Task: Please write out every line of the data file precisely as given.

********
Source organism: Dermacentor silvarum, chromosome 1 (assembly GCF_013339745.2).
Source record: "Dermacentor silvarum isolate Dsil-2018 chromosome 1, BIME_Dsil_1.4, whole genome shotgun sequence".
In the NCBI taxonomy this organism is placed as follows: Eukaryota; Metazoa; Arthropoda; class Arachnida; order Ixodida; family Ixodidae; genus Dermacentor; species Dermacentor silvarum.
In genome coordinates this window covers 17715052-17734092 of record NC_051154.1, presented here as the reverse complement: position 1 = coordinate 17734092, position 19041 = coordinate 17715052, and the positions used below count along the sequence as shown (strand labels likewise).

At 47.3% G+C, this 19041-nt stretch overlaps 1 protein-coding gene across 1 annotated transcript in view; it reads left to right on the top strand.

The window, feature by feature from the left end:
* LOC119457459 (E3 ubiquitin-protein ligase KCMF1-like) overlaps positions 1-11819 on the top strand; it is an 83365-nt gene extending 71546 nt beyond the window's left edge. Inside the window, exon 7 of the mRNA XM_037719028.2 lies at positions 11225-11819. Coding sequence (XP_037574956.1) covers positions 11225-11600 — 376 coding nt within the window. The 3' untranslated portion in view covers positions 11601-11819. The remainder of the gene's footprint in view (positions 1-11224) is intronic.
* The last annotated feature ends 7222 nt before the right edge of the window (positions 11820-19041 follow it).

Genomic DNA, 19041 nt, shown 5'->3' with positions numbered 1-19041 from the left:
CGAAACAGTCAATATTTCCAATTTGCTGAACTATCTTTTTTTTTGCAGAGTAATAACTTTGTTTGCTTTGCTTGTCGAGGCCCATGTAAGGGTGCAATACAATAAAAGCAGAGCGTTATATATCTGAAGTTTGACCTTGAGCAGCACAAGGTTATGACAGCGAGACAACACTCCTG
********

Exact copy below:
Source organism: Dermacentor silvarum, chromosome 1 (assembly GCF_013339745.2).
Source record: "Dermacentor silvarum isolate Dsil-2018 chromosome 1, BIME_Dsil_1.4, whole genome shotgun sequence".
In the NCBI taxonomy this organism is placed as follows: Eukaryota; Metazoa; Arthropoda; class Arachnida; order Ixodida; family Ixodidae; genus Dermacentor; species Dermacentor silvarum.
In genome coordinates this window covers 17715052-17734092 of record NC_051154.1, presented here as the reverse complement: position 1 = coordinate 17734092, position 19041 = coordinate 17715052, and the positions used below count along the sequence as shown (strand labels likewise).

At 47.3% G+C, this 19041-nt stretch overlaps 1 protein-coding gene across 1 annotated transcript in view; it reads left to right on the top strand.

The window, feature by feature from the left end:
* LOC119457459 (E3 ubiquitin-protein ligase KCMF1-like) overlaps positions 1-11819 on the top strand; it is an 83365-nt gene extending 71546 nt beyond the window's left edge. Inside the window, exon 7 of the mRNA XM_037719028.2 lies at positions 11225-11819. Coding sequence (XP_037574956.1) covers positions 11225-11600 — 376 coding nt within the window. The 3' untranslated portion in view covers positions 11601-11819. The remainder of the gene's footprint in view (positions 1-11224) is intronic.
* The last annotated feature ends 7222 nt before the right edge of the window (positions 11820-19041 follow it).

Genomic DNA, 19041 nt, shown 5'->3' with positions numbered 1-19041 from the left:
CGAAACAGTCAATATTTCCAATTTGCTGAACTATCTTTTTTTTTGCAGAGTAATAACTTTGTTTGCTTTGCTTGTCGAGGCCCATGTAAGGGTGCAATACAATAAAAGCAGAGCGTTATATATCTGAAGTTTGACCTTGAGCAGCACAAGGTTATGACAGCGAGACAACACTCCTG